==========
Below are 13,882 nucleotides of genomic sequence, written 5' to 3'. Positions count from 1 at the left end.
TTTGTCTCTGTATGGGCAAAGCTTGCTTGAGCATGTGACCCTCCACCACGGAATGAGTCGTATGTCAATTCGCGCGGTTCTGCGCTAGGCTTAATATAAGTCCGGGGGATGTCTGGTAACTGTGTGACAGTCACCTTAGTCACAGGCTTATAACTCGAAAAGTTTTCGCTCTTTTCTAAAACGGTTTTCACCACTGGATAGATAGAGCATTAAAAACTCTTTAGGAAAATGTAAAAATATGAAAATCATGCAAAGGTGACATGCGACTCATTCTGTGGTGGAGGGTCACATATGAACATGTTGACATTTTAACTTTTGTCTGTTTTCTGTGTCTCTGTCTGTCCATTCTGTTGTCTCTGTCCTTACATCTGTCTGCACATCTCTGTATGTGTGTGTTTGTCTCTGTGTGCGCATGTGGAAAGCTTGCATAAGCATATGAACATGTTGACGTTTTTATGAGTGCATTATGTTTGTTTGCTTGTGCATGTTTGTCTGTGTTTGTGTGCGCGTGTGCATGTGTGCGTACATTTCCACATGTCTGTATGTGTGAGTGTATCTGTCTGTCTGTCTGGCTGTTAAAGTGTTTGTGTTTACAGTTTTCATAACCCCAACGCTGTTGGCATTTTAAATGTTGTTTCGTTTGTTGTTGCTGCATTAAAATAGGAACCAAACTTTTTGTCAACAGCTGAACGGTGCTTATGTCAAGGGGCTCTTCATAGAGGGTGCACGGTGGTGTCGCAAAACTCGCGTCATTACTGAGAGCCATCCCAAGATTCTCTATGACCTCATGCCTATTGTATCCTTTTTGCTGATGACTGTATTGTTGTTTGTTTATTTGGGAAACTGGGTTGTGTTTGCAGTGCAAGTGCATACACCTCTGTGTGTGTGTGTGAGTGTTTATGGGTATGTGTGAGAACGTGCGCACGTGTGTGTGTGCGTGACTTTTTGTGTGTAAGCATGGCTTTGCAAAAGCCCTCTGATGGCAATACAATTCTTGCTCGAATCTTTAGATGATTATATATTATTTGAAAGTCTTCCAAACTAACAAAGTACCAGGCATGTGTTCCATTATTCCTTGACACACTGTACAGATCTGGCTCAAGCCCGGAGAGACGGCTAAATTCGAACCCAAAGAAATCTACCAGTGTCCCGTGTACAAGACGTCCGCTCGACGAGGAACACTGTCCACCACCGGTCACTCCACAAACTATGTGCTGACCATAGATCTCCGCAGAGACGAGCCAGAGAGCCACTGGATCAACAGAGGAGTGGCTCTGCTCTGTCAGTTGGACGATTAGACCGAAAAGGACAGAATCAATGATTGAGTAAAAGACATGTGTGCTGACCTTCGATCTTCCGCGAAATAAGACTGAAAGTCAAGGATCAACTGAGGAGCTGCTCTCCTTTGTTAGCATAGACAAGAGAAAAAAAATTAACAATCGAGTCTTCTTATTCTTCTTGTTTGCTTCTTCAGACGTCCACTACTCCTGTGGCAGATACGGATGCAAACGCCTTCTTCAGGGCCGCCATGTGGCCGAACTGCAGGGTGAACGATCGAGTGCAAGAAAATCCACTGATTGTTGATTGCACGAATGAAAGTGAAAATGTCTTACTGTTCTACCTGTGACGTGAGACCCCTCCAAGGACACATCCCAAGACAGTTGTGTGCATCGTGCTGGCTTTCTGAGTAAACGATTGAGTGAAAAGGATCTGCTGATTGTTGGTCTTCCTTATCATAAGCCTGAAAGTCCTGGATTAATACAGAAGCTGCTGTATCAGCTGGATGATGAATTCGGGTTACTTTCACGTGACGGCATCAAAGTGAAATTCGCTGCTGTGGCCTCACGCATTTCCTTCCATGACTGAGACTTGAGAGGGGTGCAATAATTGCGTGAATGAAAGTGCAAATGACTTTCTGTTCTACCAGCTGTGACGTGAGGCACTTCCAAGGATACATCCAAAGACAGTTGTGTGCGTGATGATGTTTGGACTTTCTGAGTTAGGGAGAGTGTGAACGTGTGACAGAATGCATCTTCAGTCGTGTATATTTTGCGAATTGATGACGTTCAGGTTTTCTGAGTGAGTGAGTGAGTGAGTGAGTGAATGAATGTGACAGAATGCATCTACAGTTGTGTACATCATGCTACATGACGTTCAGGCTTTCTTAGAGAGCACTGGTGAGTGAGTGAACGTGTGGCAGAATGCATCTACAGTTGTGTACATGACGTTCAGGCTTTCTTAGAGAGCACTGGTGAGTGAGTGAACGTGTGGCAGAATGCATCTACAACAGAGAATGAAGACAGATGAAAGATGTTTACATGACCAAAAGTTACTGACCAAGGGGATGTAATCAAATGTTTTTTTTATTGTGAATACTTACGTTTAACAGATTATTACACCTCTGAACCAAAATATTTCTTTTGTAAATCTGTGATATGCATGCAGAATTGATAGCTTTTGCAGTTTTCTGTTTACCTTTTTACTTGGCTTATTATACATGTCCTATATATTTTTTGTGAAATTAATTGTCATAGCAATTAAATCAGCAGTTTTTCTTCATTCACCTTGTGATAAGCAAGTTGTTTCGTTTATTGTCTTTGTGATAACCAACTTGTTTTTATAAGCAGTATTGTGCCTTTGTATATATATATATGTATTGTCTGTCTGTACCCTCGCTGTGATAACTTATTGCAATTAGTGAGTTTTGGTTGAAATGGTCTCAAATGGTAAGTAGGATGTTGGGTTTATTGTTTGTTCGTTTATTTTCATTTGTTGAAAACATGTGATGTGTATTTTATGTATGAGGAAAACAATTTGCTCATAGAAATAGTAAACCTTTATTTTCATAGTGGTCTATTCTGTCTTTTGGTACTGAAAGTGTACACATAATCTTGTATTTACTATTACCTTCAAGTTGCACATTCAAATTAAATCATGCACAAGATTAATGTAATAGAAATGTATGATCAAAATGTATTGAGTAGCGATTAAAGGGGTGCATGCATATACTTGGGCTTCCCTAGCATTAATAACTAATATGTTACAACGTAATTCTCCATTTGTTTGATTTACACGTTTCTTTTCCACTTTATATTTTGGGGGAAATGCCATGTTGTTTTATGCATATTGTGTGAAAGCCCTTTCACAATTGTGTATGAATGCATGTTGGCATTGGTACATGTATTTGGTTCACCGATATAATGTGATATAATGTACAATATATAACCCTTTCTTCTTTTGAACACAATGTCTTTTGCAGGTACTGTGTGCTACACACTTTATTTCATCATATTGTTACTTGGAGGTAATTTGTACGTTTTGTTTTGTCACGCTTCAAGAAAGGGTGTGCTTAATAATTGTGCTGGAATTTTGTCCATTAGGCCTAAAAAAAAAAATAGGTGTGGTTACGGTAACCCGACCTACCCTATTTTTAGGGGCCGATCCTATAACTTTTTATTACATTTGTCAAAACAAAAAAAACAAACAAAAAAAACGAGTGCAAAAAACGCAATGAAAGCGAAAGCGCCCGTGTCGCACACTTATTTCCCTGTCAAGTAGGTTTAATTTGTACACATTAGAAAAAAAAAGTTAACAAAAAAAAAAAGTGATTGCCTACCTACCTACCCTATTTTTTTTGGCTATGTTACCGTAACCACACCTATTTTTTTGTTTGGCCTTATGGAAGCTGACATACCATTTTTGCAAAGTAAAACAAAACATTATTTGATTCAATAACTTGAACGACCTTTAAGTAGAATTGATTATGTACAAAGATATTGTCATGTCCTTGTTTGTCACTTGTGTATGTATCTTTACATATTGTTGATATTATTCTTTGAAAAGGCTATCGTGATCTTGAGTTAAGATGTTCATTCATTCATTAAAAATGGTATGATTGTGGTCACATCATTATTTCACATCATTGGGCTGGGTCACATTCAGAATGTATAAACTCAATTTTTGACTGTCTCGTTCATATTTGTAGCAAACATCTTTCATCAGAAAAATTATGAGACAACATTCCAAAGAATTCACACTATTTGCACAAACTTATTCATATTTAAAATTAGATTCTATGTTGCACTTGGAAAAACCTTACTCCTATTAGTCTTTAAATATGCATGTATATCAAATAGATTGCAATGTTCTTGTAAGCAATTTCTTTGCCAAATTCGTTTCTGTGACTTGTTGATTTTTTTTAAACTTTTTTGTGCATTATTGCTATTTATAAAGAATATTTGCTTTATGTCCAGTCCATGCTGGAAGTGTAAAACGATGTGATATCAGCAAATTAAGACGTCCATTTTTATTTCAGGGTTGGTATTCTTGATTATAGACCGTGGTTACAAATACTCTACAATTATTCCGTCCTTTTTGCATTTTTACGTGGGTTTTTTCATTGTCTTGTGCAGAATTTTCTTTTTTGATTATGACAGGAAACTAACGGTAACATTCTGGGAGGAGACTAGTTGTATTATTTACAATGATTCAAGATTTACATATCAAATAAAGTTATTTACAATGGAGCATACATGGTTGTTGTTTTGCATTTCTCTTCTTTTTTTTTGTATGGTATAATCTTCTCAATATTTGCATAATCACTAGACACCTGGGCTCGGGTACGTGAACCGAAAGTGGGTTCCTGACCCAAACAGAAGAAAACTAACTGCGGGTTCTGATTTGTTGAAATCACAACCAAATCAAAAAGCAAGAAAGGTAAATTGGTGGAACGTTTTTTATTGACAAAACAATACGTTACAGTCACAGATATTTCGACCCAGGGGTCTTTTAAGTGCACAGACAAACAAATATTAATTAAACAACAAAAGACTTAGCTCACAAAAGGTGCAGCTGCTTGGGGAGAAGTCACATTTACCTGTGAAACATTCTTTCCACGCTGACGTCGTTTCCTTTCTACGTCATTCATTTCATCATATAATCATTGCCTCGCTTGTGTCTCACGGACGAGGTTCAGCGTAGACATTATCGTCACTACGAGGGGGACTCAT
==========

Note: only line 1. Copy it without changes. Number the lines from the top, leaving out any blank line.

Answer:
Below are 13,882 nucleotides of genomic sequence, written 5' to 3'. Positions count from 1 at the left end.